April 15, 2012

Merlot can be brilliant

What a wine! Thirteen years old, still vibrant with life. This week’s most stunning experience came from a South African wine, bought and put in the cellar many years ago. Then forgotten, until this week.

A quick web search made me a bit nervous. It was not unlikely that its best days already had passed. Better open it and face the harsh reality. 

Magnificent! That is the right word to describe the Steenberg Merlot 1999. It met me with a hue of brick. Overwhelmingly rich, with layers of flavour sensations. The nose delightfully mature and complex, just slightly smoky with hints of sweet roots. The sensational explosion came in the palate. A rich concentrated, spicy blend of laurels, root vegetables, raisins and well integrated oak. Great body. Balanced with velvet tannins, moderate alcohol and very good length. And after a little while the minty notes evolved together with some sweet raisins. 

Isn’t it time for a revival of the Merlot? This Steenberg confirmed my belief in the grape’s maturing potential. It also showed the ability to make great Merlot in South Africa. A Morgenhof Merlot Reserve 1998 some time ago gave the same impression, even if this wine from Steenberg was well ahead of its competition.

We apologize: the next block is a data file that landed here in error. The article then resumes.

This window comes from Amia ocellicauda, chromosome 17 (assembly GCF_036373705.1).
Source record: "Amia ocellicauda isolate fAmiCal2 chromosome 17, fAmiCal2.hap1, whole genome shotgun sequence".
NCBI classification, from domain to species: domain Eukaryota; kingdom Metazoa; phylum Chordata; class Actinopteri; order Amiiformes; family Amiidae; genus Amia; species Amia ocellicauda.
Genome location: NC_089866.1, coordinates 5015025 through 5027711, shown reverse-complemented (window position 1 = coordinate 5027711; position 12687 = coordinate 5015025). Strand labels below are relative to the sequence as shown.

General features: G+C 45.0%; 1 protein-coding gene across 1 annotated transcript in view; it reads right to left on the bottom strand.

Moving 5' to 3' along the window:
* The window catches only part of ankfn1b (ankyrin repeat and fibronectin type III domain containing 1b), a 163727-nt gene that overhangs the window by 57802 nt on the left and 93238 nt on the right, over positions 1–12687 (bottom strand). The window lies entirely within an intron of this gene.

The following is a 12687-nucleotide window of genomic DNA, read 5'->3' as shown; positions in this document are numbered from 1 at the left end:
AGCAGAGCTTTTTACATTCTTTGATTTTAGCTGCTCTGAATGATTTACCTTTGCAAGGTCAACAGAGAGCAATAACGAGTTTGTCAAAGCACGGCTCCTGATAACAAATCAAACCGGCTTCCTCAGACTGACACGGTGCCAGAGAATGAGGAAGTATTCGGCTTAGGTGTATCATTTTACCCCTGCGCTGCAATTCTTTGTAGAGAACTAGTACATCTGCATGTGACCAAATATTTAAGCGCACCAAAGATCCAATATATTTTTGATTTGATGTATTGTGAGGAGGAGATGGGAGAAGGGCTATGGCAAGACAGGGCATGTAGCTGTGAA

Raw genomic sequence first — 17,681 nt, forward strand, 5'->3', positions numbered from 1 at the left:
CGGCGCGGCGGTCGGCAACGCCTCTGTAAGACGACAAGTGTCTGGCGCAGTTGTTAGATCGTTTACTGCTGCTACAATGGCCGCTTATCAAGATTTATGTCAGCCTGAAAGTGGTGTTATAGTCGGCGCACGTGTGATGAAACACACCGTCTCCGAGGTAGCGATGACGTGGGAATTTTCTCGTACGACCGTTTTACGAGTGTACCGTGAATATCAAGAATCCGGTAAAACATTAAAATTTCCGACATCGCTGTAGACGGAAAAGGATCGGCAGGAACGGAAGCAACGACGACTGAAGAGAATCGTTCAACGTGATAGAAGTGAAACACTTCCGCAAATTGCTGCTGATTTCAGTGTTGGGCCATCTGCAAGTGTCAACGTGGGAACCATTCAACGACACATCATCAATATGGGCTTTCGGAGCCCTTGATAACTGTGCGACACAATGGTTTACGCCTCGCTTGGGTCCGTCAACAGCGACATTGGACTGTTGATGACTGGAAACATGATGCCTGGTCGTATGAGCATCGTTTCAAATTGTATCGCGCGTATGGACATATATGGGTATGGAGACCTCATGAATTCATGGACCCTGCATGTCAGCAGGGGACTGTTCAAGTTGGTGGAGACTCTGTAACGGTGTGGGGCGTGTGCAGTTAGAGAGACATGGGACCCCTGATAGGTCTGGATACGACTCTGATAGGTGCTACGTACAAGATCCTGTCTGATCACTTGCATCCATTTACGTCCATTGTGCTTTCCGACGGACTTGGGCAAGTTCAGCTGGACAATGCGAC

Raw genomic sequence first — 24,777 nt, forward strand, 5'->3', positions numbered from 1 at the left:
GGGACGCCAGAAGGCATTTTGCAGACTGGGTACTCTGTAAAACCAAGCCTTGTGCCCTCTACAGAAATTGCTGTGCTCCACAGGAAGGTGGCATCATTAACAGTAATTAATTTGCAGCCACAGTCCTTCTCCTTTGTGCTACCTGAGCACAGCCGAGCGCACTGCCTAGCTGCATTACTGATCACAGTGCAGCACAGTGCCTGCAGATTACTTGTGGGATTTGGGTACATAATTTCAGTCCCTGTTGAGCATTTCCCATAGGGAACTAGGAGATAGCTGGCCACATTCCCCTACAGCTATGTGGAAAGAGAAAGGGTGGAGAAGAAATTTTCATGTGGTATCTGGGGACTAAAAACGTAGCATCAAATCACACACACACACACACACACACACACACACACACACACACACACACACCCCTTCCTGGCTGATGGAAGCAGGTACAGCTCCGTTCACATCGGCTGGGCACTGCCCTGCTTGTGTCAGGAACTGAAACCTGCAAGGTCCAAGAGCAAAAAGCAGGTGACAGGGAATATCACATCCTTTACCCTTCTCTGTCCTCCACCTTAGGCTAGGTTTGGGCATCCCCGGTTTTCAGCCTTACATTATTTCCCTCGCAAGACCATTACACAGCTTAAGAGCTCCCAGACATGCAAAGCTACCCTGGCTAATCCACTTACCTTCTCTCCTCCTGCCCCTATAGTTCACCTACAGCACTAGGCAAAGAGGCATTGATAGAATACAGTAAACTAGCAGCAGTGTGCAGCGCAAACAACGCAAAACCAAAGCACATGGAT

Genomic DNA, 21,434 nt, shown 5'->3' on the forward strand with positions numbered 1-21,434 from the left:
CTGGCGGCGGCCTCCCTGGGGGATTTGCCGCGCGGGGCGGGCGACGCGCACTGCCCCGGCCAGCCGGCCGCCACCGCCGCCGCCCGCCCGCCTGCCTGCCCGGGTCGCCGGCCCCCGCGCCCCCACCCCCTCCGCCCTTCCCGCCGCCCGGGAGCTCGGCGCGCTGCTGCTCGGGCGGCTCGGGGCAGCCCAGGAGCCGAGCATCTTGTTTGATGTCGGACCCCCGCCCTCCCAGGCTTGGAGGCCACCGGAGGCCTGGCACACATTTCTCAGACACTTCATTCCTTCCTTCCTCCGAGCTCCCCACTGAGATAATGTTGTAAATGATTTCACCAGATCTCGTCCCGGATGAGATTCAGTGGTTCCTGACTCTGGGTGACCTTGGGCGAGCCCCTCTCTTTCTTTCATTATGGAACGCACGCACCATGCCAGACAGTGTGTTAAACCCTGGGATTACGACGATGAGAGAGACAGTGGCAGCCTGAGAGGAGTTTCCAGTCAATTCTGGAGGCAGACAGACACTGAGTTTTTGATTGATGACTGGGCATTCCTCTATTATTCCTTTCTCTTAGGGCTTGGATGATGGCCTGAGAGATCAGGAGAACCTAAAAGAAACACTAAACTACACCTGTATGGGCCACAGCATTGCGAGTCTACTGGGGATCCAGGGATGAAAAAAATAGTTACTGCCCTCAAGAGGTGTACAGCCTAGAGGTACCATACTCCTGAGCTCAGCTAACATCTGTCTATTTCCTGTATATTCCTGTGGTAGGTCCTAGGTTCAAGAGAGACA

Steenberg is one of the reputable South African wine farms dating back to the seventeenth century. Unusual is that the farm was founded by a woman. Catharina Ras came from Lübeck to South Africa already in 1662. In 1682 she was allowed to lease some land in Constantia from Simon van der Stel, a lease that was converted to ownership in 1688. Catharina was also known for her bad luck with husbands, the fatality rate was so to say high and she was married five times. But that is another story. 

Steenberg is today owned by Graham Beck. The 62 ha Constantia vineyards include plantings of Sauvignon blanc, Semillon, Merlot, Cabernet Franc, Shiraz and Nebbiolo. The latter a rare guest in the South African vineyards, which in the hands of the winemaker JD Pretorius is transformed into a beautiful, well-structured wine with the typical nose of leaves in decay and a substantial load of tannins. 

Unfortunately, I have not tasted any newer vintages of their Merlot. But now I have a great reason to find a bottle. Hopefully, a sip of it will convince me to put some into the cellar and, in ten years’ time or so, give me another stunning experience.

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